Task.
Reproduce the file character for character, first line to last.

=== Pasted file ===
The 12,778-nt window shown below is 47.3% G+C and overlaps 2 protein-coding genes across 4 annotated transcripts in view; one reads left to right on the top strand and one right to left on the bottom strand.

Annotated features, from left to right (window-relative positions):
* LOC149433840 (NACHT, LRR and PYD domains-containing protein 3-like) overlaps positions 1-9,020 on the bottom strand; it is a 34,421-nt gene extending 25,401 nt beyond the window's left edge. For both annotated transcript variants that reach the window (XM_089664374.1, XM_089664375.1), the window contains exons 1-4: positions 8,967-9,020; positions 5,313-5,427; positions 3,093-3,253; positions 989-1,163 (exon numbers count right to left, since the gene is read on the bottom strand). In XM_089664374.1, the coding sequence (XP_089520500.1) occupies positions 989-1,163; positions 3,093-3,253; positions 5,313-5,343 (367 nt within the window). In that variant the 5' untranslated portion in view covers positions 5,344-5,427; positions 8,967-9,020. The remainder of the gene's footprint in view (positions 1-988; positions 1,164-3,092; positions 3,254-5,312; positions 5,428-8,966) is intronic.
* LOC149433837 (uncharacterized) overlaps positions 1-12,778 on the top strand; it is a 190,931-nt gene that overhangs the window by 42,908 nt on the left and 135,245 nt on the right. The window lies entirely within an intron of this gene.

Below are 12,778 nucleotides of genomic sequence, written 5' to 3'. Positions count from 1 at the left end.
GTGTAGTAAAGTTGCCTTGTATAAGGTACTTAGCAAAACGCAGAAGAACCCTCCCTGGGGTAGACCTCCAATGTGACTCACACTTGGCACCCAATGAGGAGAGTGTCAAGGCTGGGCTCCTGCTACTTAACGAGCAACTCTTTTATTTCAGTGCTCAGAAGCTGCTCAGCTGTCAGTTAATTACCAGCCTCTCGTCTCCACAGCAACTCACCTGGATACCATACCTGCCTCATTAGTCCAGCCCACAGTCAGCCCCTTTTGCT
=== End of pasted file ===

The 12,778-nt window shown below is 47.3% G+C and overlaps 2 protein-coding genes across 4 annotated transcripts in view; one reads left to right on the top strand and one right to left on the bottom strand.

Annotated features, from left to right (window-relative positions):
* LOC149433840 (NACHT, LRR and PYD domains-containing protein 3-like) overlaps positions 1-9,020 on the bottom strand; it is a 34,421-nt gene extending 25,401 nt beyond the window's left edge. For both annotated transcript variants that reach the window (XM_089664374.1, XM_089664375.1), the window contains exons 1-4: positions 8,967-9,020; positions 5,313-5,427; positions 3,093-3,253; positions 989-1,163 (exon numbers count right to left, since the gene is read on the bottom strand). In XM_089664374.1, the coding sequence (XP_089520500.1) occupies positions 989-1,163; positions 3,093-3,253; positions 5,313-5,343 (367 nt within the window). In that variant the 5' untranslated portion in view covers positions 5,344-5,427; positions 8,967-9,020. The remainder of the gene's footprint in view (positions 1-988; positions 1,164-3,092; positions 3,254-5,312; positions 5,428-8,966) is intronic.
* LOC149433837 (uncharacterized) overlaps positions 1-12,778 on the top strand; it is a 190,931-nt gene that overhangs the window by 42,908 nt on the left and 135,245 nt on the right. The window lies entirely within an intron of this gene.

Below are 12,778 nucleotides of genomic sequence, written 5' to 3'. Positions count from 1 at the left end.
GTGTAGTAAAGTTGCCTTGTATAAGGTACTTAGCAAAACGCAGAAGAACCCTCCCTGGGGTAGACCTCCAATGTGACTCACACTTGGCACCCAATGAGGAGAGTGTCAAGGCTGGGCTCCTGCTACTTAACGAGCAACTCTTTTATTTCAGTGCTCAGAAGCTGCTCAGCTGTCAGTTAATTACCAGCCTCTCGTCTCCACAGCAACTCACCTGGATACCATACCTGCCTCATTAGTCCAGCCCACAGTCAGCCCCTTTTGCT